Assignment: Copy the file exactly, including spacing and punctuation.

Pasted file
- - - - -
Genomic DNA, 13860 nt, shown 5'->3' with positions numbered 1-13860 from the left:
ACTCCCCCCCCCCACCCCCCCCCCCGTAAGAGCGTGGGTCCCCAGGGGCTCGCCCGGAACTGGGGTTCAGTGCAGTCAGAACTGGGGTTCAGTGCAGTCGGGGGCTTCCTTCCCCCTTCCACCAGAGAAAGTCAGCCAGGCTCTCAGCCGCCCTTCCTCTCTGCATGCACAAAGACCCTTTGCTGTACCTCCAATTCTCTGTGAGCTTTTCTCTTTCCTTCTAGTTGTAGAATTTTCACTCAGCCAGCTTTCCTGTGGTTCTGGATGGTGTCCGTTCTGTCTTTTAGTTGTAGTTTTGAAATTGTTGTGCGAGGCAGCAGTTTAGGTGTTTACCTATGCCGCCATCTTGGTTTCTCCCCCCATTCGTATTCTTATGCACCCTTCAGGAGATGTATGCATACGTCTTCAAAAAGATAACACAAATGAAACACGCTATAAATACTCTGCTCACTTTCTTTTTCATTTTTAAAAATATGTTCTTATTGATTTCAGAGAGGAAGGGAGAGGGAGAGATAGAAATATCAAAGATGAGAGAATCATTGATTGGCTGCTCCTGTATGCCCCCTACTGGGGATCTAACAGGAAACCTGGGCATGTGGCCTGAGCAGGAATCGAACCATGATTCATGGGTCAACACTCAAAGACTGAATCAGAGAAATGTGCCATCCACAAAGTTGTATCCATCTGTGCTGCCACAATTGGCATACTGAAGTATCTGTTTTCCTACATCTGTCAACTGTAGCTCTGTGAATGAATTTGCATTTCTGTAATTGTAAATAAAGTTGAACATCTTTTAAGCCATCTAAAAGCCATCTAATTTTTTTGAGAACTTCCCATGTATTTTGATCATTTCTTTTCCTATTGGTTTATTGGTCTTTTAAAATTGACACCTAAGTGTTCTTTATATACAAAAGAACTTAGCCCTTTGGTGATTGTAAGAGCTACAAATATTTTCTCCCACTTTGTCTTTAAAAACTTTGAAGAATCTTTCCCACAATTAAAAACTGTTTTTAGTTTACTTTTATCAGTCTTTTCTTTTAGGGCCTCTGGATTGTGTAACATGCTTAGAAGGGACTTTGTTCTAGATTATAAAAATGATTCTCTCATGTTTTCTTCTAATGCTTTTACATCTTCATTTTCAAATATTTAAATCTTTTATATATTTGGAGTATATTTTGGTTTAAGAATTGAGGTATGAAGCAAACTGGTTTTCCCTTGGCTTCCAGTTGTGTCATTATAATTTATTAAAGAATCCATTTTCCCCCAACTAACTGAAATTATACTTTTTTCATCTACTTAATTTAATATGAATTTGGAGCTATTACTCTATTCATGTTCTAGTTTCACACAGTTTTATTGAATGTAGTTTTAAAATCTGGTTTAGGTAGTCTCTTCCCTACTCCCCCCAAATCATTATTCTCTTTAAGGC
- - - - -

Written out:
Genomic DNA, 13860 nt, shown 5'->3' with positions numbered 1-13860 from the left:
ACTCCCCCCCCCCACCCCCCCCCCCGTAAGAGCGTGGGTCCCCAGGGGCTCGCCCGGAACTGGGGTTCAGTGCAGTCAGAACTGGGGTTCAGTGCAGTCGGGGGCTTCCTTCCCCCTTCCACCAGAGAAAGTCAGCCAGGCTCTCAGCCGCCCTTCCTCTCTGCATGCACAAAGACCCTTTGCTGTACCTCCAATTCTCTGTGAGCTTTTCTCTTTCCTTCTAGTTGTAGAATTTTCACTCAGCCAGCTTTCCTGTGGTTCTGGATGGTGTCCGTTCTGTCTTTTAGTTGTAGTTTTGAAATTGTTGTGCGAGGCAGCAGTTTAGGTGTTTACCTATGCCGCCATCTTGGTTTCTCCCCCCATTCGTATTCTTATGCACCCTTCAGGAGATGTATGCATACGTCTTCAAAAAGATAACACAAATGAAACACGCTATAAATACTCTGCTCACTTTCTTTTTCATTTTTAAAAATATGTTCTTATTGATTTCAGAGAGGAAGGGAGAGGGAGAGATAGAAATATCAAAGATGAGAGAATCATTGATTGGCTGCTCCTGTATGCCCCCTACTGGGGATCTAACAGGAAACCTGGGCATGTGGCCTGAGCAGGAATCGAACCATGATTCATGGGTCAACACTCAAAGACTGAATCAGAGAAATGTGCCATCCACAAAGTTGTATCCATCTGTGCTGCCACAATTGGCATACTGAAGTATCTGTTTTCCTACATCTGTCAACTGTAGCTCTGTGAATGAATTTGCATTTCTGTAATTGTAAATAAAGTTGAACATCTTTTAAGCCATCTAAAAGCCATCTAATTTTTTTGAGAACTTCCCATGTATTTTGATCATTTCTTTTCCTATTGGTTTATTGGTCTTTTAAAATTGACACCTAAGTGTTCTTTATATACAAAAGAACTTAGCCCTTTGGTGATTGTAAGAGCTACAAATATTTTCTCCCACTTTGTCTTTAAAAACTTTGAAGAATCTTTCCCACAATTAAAAACTGTTTTTAGTTTACTTTTATCAGTCTTTTCTTTTAGGGCCTCTGGATTGTGTAACATGCTTAGAAGGGACTTTGTTCTAGATTATAAAAATGATTCTCTCATGTTTTCTTCTAATGCTTTTACATCTTCATTTTCAAATATTTAAATCTTTTATATATTTGGAGTATATTTTGGTTTAAGAATTGAGGTATGAAGCAAACTGGTTTTCCCTTGGCTTCCAGTTGTGTCATTATAATTTATTAAAGAATCCATTTTCCCCCAACTAACTGAAATTATACTTTTTTCATCTACTTAATTTAATATGAATTTGGAGCTATTACTCTATTCATGTTCTAGTTTCACACAGTTTTATTGAATGTAGTTTTAAAATCTGGTTTAGGTAGTCTCTTCCCTACTCCCCCCAAATCATTATTCTCTTTAAGGC